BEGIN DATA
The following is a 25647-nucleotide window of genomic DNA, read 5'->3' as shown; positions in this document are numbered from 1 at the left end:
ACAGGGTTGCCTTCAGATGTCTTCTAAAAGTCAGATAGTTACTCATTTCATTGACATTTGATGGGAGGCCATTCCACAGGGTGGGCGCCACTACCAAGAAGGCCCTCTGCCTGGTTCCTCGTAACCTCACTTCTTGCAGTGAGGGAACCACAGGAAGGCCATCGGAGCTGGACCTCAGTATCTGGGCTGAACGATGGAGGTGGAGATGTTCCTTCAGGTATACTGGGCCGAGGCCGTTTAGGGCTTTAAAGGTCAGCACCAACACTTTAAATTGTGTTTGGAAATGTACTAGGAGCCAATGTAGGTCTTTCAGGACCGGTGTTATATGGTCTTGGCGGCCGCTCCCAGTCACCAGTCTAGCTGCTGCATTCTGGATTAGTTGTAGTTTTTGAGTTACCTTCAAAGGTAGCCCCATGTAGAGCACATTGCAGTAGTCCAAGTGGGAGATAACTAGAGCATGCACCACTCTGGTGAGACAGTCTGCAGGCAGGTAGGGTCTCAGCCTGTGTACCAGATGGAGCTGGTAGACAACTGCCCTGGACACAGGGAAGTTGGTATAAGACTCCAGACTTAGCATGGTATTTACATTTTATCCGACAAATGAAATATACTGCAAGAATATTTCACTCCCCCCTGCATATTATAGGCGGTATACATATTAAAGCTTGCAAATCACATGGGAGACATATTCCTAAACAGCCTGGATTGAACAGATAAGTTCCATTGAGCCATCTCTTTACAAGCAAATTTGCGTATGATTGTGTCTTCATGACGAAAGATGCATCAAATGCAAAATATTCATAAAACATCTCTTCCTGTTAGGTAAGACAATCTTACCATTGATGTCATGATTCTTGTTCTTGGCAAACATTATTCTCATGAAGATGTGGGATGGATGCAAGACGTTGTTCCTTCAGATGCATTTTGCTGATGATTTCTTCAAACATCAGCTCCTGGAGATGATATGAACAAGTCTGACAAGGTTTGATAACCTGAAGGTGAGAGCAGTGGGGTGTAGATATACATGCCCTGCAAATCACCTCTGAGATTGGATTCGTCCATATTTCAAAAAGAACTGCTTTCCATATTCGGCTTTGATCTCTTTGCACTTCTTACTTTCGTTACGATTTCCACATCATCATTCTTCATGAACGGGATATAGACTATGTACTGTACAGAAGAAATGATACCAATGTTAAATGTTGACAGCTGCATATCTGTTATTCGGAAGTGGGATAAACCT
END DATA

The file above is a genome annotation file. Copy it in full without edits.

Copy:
The following is a 25647-nucleotide window of genomic DNA, read 5'->3' as shown; positions in this document are numbered from 1 at the left end:
ACAGGGTTGCCTTCAGATGTCTTCTAAAAGTCAGATAGTTACTCATTTCATTGACATTTGATGGGAGGCCATTCCACAGGGTGGGCGCCACTACCAAGAAGGCCCTCTGCCTGGTTCCTCGTAACCTCACTTCTTGCAGTGAGGGAACCACAGGAAGGCCATCGGAGCTGGACCTCAGTATCTGGGCTGAACGATGGAGGTGGAGATGTTCCTTCAGGTATACTGGGCCGAGGCCGTTTAGGGCTTTAAAGGTCAGCACCAACACTTTAAATTGTGTTTGGAAATGTACTAGGAGCCAATGTAGGTCTTTCAGGACCGGTGTTATATGGTCTTGGCGGCCGCTCCCAGTCACCAGTCTAGCTGCTGCATTCTGGATTAGTTGTAGTTTTTGAGTTACCTTCAAAGGTAGCCCCATGTAGAGCACATTGCAGTAGTCCAAGTGGGAGATAACTAGAGCATGCACCACTCTGGTGAGACAGTCTGCAGGCAGGTAGGGTCTCAGCCTGTGTACCAGATGGAGCTGGTAGACAACTGCCCTGGACACAGGGAAGTTGGTATAAGACTCCAGACTTAGCATGGTATTTACATTTTATCCGACAAATGAAATATACTGCAAGAATATTTCACTCCCCCCTGCATATTATAGGCGGTATACATATTAAAGCTTGCAAATCACATGGGAGACATATTCCTAAACAGCCTGGATTGAACAGATAAGTTCCATTGAGCCATCTCTTTACAAGCAAATTTGCGTATGATTGTGTCTTCATGACGAAAGATGCATCAAATGCAAAATATTCATAAAACATCTCTTCCTGTTAGGTAAGACAATCTTACCATTGATGTCATGATTCTTGTTCTTGGCAAACATTATTCTCATGAAGATGTGGGATGGATGCAAGACGTTGTTCCTTCAGATGCATTTTGCTGATGATTTCTTCAAACATCAGCTCCTGGAGATGATATGAACAAGTCTGACAAGGTTTGATAACCTGAAGGTGAGAGCAGTGGGGTGTAGATATACATGCCCTGCAAATCACCTCTGAGATTGGATTCGTCCATATTTCAAAAAGAACTGCTTTCCATATTCGGCTTTGATCTCTTTGCACTTCTTACTTTCGTTACGATTTCCACATCATCATTCTTCATGAACGGGATATAGACTATGTACTGTACAGAAGAAATGATACCAATGTTAAATGTTGACAGCTGCATATCTGTTATTCGGAAGTGGGATAAACCT